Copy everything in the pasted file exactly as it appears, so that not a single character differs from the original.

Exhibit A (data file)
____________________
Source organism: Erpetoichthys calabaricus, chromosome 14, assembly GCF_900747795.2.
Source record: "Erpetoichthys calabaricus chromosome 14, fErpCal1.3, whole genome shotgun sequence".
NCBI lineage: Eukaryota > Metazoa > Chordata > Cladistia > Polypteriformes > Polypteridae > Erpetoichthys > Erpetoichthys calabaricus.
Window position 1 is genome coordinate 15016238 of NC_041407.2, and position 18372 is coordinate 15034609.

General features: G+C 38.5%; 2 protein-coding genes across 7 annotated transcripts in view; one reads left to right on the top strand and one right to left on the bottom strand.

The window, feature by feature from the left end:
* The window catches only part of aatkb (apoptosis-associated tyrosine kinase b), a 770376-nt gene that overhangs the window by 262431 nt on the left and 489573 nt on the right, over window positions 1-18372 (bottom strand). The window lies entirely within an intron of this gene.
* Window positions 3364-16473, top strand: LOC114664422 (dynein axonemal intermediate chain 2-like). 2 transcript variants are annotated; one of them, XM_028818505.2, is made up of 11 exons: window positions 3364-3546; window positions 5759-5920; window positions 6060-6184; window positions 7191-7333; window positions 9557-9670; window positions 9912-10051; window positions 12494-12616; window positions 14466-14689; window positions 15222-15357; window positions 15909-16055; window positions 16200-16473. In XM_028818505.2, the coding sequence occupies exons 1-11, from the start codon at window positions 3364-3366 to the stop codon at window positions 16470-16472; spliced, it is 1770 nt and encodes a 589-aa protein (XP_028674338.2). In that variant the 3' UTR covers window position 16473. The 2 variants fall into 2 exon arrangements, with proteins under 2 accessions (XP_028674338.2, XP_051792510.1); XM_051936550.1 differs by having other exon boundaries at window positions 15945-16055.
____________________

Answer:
Source organism: Erpetoichthys calabaricus, chromosome 14, assembly GCF_900747795.2.
Source record: "Erpetoichthys calabaricus chromosome 14, fErpCal1.3, whole genome shotgun sequence".
NCBI lineage: Eukaryota > Metazoa > Chordata > Cladistia > Polypteriformes > Polypteridae > Erpetoichthys > Erpetoichthys calabaricus.
Window position 1 is genome coordinate 15016238 of NC_041407.2, and position 18372 is coordinate 15034609.

General features: G+C 38.5%; 2 protein-coding genes across 7 annotated transcripts in view; one reads left to right on the top strand and one right to left on the bottom strand.

The window, feature by feature from the left end:
* The window catches only part of aatkb (apoptosis-associated tyrosine kinase b), a 770376-nt gene that overhangs the window by 262431 nt on the left and 489573 nt on the right, over window positions 1-18372 (bottom strand). The window lies entirely within an intron of this gene.
* Window positions 3364-16473, top strand: LOC114664422 (dynein axonemal intermediate chain 2-like). 2 transcript variants are annotated; one of them, XM_028818505.2, is made up of 11 exons: window positions 3364-3546; window positions 5759-5920; window positions 6060-6184; window positions 7191-7333; window positions 9557-9670; window positions 9912-10051; window positions 12494-12616; window positions 14466-14689; window positions 15222-15357; window positions 15909-16055; window positions 16200-16473. In XM_028818505.2, the coding sequence occupies exons 1-11, from the start codon at window positions 3364-3366 to the stop codon at window positions 16470-16472; spliced, it is 1770 nt and encodes a 589-aa protein (XP_028674338.2). In that variant the 3' UTR covers window position 16473. The 2 variants fall into 2 exon arrangements, with proteins under 2 accessions (XP_028674338.2, XP_051792510.1); XM_051936550.1 differs by having other exon boundaries at window positions 15945-16055.